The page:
What is a guarantee company?

A guarantee society is a type of society designed to protect members from liability. Guarantee societies often form when non-profit organizations seek corporate status. Clubs, sports associations, student unions and other membership organizations, worker cooperatives, social enterprises and non-governmental organizations (NGOs) can also set up guarantee societies.

Generally, a guarantee society does not distribute profits to its members or divide its assets into shares. Members of a guarantee society pay a certain amount of money to participate. This amount may vary depending on the member, as well as the size of the guarantee company and whether it is public or private. Guarantee companies can appoint directors who are authorized to collect a salary or a bonus due to them in agreement with the company.

Key points to remember

  • Guarantee companies are organized to offer limited liability to their members.
  • Many property management companies choose to become warranty companies to protect themselves from certain legal claims.
  • This form of company is most commonly found in England, Ireland, Scotland and Wales.

How does a warranty company work?

Guarantee companies are common in the UK. They often form to protect the assets of nonprofits, unions, and membership organizations. They often use the word “limited” in their name, although they may be exempt. Security companies are also a popular choice for property management companies, which are set up to hold an interest in real estate divided into units.

Guarantee companies are set up with at least one director and one member, like a traditional public limited company. If the company has funds left over from member contributions, these are often used depending on the purpose of the guarantee company, such as funding a museum or other public service projects.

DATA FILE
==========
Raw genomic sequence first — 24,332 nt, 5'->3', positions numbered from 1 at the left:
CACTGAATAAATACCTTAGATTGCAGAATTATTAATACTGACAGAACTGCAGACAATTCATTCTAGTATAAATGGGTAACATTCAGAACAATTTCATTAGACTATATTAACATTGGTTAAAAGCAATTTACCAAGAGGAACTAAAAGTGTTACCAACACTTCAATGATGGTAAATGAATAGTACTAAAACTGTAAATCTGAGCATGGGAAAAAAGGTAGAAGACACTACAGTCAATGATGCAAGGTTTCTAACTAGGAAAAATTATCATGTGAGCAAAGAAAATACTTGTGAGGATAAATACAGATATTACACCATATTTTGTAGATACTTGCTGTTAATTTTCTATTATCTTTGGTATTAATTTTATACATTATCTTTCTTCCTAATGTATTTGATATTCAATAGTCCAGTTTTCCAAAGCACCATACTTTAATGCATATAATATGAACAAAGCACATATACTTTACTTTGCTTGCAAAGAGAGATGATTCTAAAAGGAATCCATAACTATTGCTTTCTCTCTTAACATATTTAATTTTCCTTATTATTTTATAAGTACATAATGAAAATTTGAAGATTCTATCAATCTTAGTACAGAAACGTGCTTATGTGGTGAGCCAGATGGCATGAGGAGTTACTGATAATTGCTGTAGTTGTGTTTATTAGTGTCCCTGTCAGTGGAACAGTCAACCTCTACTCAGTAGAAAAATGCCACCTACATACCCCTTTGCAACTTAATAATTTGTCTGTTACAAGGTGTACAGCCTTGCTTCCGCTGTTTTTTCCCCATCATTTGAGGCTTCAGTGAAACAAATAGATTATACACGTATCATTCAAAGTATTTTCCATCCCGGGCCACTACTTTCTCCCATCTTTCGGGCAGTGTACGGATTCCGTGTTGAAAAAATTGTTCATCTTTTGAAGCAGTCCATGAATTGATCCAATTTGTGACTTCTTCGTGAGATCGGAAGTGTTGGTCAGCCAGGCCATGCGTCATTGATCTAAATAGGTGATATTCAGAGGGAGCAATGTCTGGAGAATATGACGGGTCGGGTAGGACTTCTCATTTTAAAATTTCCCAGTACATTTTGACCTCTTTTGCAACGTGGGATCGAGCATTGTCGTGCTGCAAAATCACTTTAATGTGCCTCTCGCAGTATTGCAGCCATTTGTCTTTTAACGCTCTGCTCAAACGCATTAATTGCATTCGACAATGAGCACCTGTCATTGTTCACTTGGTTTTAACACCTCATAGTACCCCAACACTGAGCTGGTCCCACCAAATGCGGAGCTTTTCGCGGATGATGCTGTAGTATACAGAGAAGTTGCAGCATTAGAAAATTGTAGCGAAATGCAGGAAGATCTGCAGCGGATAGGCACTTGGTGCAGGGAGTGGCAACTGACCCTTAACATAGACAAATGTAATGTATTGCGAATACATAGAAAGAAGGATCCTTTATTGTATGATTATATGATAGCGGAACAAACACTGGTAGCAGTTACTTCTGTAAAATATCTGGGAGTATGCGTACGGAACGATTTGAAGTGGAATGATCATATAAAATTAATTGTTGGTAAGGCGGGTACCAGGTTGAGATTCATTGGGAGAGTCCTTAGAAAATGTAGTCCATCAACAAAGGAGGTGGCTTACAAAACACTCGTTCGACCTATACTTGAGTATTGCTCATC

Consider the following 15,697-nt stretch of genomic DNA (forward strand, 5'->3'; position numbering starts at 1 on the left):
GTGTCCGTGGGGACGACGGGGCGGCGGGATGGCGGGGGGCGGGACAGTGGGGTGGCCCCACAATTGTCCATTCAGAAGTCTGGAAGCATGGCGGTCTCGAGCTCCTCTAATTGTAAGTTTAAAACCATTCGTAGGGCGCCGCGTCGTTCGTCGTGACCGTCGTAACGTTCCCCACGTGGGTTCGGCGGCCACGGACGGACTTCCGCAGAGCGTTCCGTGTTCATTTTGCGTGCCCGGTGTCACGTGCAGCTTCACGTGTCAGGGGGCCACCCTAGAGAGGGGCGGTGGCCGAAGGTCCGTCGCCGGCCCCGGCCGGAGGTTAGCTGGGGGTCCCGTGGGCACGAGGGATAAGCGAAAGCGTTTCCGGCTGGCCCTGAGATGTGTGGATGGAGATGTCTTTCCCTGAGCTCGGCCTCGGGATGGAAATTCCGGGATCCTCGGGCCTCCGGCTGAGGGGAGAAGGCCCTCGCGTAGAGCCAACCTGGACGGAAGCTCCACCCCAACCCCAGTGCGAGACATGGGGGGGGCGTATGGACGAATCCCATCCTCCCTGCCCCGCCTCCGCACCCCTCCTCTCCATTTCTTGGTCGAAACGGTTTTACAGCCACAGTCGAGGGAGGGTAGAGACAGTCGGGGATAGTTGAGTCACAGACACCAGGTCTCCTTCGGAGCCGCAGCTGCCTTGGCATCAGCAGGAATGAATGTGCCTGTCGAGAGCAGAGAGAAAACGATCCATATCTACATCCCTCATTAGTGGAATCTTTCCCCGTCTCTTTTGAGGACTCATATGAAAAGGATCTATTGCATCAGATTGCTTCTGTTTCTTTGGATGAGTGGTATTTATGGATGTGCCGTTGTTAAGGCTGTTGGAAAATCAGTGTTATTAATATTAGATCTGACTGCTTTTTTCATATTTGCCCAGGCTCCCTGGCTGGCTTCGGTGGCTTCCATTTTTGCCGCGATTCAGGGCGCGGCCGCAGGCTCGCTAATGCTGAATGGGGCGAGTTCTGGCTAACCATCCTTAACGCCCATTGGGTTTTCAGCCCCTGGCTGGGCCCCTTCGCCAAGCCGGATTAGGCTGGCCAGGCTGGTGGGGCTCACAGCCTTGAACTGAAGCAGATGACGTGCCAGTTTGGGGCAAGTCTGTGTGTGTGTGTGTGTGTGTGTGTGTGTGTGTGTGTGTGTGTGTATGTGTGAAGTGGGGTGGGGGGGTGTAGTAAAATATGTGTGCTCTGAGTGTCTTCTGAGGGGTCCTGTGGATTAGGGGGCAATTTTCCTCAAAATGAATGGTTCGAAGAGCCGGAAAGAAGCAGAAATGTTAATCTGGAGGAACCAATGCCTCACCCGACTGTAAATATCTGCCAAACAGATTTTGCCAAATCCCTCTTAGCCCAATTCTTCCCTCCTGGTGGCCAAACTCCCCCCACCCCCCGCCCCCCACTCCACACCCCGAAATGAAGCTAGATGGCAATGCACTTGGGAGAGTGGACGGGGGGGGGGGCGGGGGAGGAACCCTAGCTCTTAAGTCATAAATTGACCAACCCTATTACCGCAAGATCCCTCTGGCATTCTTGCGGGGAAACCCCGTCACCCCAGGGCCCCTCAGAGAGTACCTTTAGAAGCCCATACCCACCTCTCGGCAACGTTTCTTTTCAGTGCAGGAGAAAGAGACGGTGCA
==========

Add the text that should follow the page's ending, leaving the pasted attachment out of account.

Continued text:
A unique feature of warranty companies is their limited liability. Members benefit from legal protection to protect them in cases where transactions could fail; however, each member will be liable for a nominal sum of money if the guarantee terminates. This nominal amount, set out in the company’s articles of association, is usually £1, but it can be adjusted to any amount appropriate to the situation.

Because a guarantee company has no shareholders receiving profits, its members are all equally responsible for paying creditors if the company goes bankrupt.

Example of a guarantee company

An example of a guarantor society is Cricket Australia, the central administrative body for cricket in the country. The full name of Cricket Australia is Cricket Australia (Company Limited by Guarantee). It consists of six member associations (Cricket New South Wales, Queensland Cricket, South Australian Cricket Association, Cricket Tasmania, Cricket Victoria and Western Australian Cricket Association) and has nine independent directors.

Under its constitution, the liability of each member of Cricket Australia is limited to $1,000 each. Cricket Australia receives all gate and signaling revenue from international matches and distributes the revenue to the states under its minimum guarantee financial model. This reduces risks to states against volatile movements in gate revenue that could result from the timing and duration of matches, weather conditions and other external factors.

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